Education chief: Keep 2009 law's reforms on track

Kentucky Education Commissioner Terry Holliday
Kentucky Education Commissioner Terry Holliday

Kentucky Education Commissioner Terry Holliday "strongly" opposes any delay in implementing Senate Bill 1, the wide-ranging education reform bill that lawmakers passed in 2009, he told Gov. Steve Beshear and state legislative leaders in a letter on Friday.

Holliday said in an interview Tuesday that the letter was intended to "head off" apparent efforts by educators in some parts of Kentucky who are urging lawmakers to delay SB 1, possibly until 2015. Holliday contended that a delay would be a blow for Kentucky's schoolchildren.

"I wanted to head it off before it got steamrolling," Holliday said. "The General Assembly members are getting bombarded with issues right now, and they're going to come back to Frankfort in early February. ... I hope the governor, the (Senate) president and the (House) speaker will take a strong stand that our kids deserve this."

Holliday said delaying SB 1 was a "major topic of conversation" at a meeting between some educators and lawmakers in Western Kentucky last week and at a similar session in far Western Kentucky a few weeks ago.

Holliday sent the letter to Senate President David Williams, R-Burkesville; House Speaker Greg Stumbo, D-Prestonsburg; Senate Education Committee chairman Ken Winters, R-Murray; and House Education Committee chairman Carl Rollins, D-Midway. Copies also went to Beshear and state school board members, Holliday's office said.

Williams said later Tuesday that he agrees with Holliday that implementation of SB 1 should stay on schedule.

Educators generally have hailed the measure as one of the state's most important education initiatives since the Kentucky Education Reform Act. Its many provisions include requirements for new core-content standards and a new statewide school assessment and accountability system that would kick in with the 2011-2012 school year.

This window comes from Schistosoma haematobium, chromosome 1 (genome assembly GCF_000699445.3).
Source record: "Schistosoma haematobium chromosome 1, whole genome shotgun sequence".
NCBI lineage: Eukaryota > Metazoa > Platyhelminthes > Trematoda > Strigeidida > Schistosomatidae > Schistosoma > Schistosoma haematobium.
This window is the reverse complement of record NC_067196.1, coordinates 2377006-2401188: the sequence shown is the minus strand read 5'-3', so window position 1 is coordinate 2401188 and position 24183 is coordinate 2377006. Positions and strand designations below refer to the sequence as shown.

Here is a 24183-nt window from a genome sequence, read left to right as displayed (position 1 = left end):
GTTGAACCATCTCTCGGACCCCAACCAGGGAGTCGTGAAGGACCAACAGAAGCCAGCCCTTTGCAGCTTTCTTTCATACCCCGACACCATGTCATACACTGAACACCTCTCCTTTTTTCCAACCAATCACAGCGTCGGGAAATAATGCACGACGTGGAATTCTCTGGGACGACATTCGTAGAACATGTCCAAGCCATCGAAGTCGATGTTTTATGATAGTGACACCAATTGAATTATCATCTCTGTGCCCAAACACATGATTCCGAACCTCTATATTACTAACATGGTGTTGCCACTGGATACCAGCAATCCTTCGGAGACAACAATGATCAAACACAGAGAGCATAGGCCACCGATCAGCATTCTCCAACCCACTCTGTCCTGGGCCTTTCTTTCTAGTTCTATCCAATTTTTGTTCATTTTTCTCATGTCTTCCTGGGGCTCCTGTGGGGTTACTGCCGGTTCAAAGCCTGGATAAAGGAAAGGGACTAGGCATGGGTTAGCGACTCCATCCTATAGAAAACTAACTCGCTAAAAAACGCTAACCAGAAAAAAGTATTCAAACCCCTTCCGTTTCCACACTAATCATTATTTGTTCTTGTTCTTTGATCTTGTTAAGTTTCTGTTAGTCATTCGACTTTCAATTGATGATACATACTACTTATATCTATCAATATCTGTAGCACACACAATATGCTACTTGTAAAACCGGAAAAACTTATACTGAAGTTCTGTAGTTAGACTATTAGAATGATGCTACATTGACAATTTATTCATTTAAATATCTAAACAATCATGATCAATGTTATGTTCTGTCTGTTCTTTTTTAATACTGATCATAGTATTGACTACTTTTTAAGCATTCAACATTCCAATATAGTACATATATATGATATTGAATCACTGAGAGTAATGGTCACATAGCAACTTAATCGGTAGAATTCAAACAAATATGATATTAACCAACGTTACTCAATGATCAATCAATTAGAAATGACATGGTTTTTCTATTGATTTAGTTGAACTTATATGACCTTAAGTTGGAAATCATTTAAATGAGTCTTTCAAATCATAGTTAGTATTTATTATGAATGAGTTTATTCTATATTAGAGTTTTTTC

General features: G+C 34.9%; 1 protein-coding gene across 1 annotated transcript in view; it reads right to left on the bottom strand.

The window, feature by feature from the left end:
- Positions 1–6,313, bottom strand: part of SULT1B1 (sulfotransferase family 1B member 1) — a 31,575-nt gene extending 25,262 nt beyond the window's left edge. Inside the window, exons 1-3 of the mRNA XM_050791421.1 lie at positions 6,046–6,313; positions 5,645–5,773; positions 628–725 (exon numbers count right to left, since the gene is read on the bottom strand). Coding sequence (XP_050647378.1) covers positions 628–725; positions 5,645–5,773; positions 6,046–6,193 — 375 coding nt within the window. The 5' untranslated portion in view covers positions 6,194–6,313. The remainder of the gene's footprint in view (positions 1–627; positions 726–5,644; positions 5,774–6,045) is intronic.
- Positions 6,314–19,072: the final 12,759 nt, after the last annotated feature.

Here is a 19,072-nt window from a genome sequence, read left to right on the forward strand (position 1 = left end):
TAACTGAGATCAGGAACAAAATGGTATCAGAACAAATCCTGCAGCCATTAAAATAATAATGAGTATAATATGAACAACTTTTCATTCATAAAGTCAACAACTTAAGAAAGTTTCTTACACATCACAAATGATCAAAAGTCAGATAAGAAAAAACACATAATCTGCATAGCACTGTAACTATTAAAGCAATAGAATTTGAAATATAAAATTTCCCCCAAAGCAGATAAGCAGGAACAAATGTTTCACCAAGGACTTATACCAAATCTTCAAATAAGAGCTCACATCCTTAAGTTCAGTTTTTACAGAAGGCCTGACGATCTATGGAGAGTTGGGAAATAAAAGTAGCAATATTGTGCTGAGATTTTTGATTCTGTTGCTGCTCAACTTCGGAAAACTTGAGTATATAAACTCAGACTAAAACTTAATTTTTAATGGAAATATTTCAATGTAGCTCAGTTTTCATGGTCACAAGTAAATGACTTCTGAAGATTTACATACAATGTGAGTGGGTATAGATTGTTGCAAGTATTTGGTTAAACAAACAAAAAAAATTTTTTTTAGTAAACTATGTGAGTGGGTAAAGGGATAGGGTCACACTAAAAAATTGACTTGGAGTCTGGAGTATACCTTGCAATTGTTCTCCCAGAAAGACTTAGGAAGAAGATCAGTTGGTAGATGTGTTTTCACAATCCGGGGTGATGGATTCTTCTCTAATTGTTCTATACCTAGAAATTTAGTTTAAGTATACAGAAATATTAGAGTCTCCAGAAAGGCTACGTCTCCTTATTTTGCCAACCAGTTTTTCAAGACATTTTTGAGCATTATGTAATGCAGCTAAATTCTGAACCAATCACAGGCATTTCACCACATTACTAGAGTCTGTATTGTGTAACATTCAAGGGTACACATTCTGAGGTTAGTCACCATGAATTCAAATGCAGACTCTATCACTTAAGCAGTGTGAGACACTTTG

There have been questions for some time, however, centered on where the money for implementation would come from. The original legislation didn't specify funding.

It's unclear how much support there is for delaying implementation. Wilson Sears, executive director of the Kentucky Association of School Superintendents, said there are a variety of views among educators.

"I don't think there are any superintendents that are not believers in Senate Bill 1 or who don't feel that it should be done," Sears said. "I think timing has been the issue ... In defense of those who might want to slow this thing down, I think they just want to make sure we do it right."

One concern apparently is the creation of a new testing system to replace the CATS test. A coalition of states that developed new common core standards is now developing a new national test based on those standards. That test is expected to be ready in 2015, and some educators reportedly think Kentucky should wait for it rather than creating a new assessment of its own.

Holliday said in his letter that some educators "mistakenly assume" Kentucky's assessment would have to be replaced when the national test becomes available in 2015. Others, he wrote, think that dollars earmarked for implementation "could be used for other purposes."

Holliday argued that SB 1 should move ahead because "Kentucky's children need every advantage they can get if we really want to be competitive. Let's don't slow down."

Williams agreed.

"We haven't received any recent information about how much money the department of education thinks it's going to take to implement Senate Bill 1," he said. "But I think it's crucial that we do make Senate Bill 1 the top priority."